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Figure 4: Renal tube database – for the study of primary tubulopathies. Figure courtesy of the authors.

All but one patient had serum FGF23 concentrations above the normal reference values. Abnormally high carotid intima-media thickness and arterial hypertension were found in one case, but this finding was attributed to the marked obesity of this patient rather than XLH. Arterial hypertension was disclosed in two other children. The group’s mean left ventricular mass index (LVMI) measured by cardiac ultrasonography was 44.93± 19.18 g/m2.7, and four patients, in addition to the obese one, had values greater than 51 g/m2.7, a value considered to be indicative of left ventricular hypertrophy. There was no correlation between these echocardiographic parameters and serum FGF23 concentrations.

In summary, our results showed that XLH pediatric patients receiving conventional treatment have echocardiographic measurements of ventricular mass within normal reference values, but above the mean, and 18% have LVMI suggestive of left ventricular hypertrophy without correlation with serum FGF23 concentrations. This might indicate an increased risk of cardiovascular involvement in XLH since an early age.

These findings have important clinical implications and support the need for monitoring cardiovascular disease in the diagnosis and follow-up of patients with XLH. Moreover, the possibility of increased cardiovascular toxicity in XLH raises the issue of whether treatment with burosumab, a new monoclonal antibody against FGF23 shown to cause beneficial metabolic and clinical effects in XLH 4, might also be useful in preventing or reversing left ventricular hypertrophy in these patients.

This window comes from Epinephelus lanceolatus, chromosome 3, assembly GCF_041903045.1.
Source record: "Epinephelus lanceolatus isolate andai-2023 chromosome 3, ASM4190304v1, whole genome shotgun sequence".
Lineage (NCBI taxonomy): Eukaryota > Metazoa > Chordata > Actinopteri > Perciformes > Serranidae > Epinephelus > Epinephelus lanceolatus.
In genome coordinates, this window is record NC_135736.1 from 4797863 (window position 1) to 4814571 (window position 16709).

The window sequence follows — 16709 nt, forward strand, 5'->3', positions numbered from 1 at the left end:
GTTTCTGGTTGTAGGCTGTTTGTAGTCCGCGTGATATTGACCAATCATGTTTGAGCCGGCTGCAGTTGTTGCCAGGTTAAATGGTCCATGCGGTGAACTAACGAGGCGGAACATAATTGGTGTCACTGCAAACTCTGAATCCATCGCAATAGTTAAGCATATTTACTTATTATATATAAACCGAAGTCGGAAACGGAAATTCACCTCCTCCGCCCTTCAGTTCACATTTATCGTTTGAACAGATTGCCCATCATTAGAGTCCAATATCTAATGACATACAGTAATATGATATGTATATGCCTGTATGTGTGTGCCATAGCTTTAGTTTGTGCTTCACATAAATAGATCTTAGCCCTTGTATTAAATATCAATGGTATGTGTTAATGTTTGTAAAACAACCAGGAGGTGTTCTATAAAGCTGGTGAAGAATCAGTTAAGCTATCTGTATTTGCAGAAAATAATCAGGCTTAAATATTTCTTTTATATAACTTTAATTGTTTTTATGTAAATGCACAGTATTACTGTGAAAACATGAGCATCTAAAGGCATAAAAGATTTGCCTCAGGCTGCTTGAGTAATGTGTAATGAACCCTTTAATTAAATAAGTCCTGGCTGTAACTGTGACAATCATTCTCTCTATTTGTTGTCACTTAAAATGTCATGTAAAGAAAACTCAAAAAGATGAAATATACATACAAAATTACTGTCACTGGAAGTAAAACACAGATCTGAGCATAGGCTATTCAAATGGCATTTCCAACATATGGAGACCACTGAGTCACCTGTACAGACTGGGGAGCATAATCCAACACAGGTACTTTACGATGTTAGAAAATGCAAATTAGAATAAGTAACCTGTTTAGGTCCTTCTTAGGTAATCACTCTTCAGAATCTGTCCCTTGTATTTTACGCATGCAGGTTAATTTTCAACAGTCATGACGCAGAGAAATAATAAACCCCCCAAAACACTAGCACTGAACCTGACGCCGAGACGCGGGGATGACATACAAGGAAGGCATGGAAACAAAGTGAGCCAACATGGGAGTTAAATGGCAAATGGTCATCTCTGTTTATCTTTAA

Further research studies are necessary to clarify the risk of cardiovascular involvement in XLH and the actual pathogenic role of FGF23 as well as the potential positive consequences of burosumab treatment on this complication of XLH.

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These findings are described in the article entitled Risk of Cardiovascular disease in patients with X linked Hypophosphataemia, recently published in the journal Pediatric Nephrology.

  1. Faul C, Amaral AP, Oskouei B, Hu MC, Sloan A, Isakova T, Gutiérrez OM, Aguillon-Prada R, Lincoln J, Hare JM, Mundel P. FGF23 induces left ventricular hypertrophy. The Journal of clinical investigation. 2011 Oct 10;121(11).
  2. Marthi A, Donovan K, Haynes R, Wheeler DC, Baigent C, Rooney CM, Landray MJ, Moe SM, Yang J, Holland L, Di Giuseppe R. Fibroblast growth factor-23 and risks of cardiovascular and noncardiovascular diseases: A meta-analysis. Journal of the American Society of Nephrology. 2018 Jul 1;29(7):2015-27.
  3. Hernández-Frías O, Gil-Peña H, Pérez-Roldán JM, González-Sanchez S, Ariceta G, Chocrón S, Loza R, de la Cerda Ojeda F, Madariaga L, Vergara I, Fernández-Fernández M. Risk of cardiovascular involvement in pediatric patients with X-linked hypophosphatemia. Pediatric Nephrology. 2019 Jan 4:1-0.
  4. Carpenter TO, Whyte MP, Imel EA, Boot AM, Högler W, Linglart A, Padidela R, van’t Hoff W, Mao M, Chen CY, Skrinar A. Burosumab therapy in children with X-linked hypophosphatemia. New England Journal of Medicine. 2018 May 24;378(21):1987-98.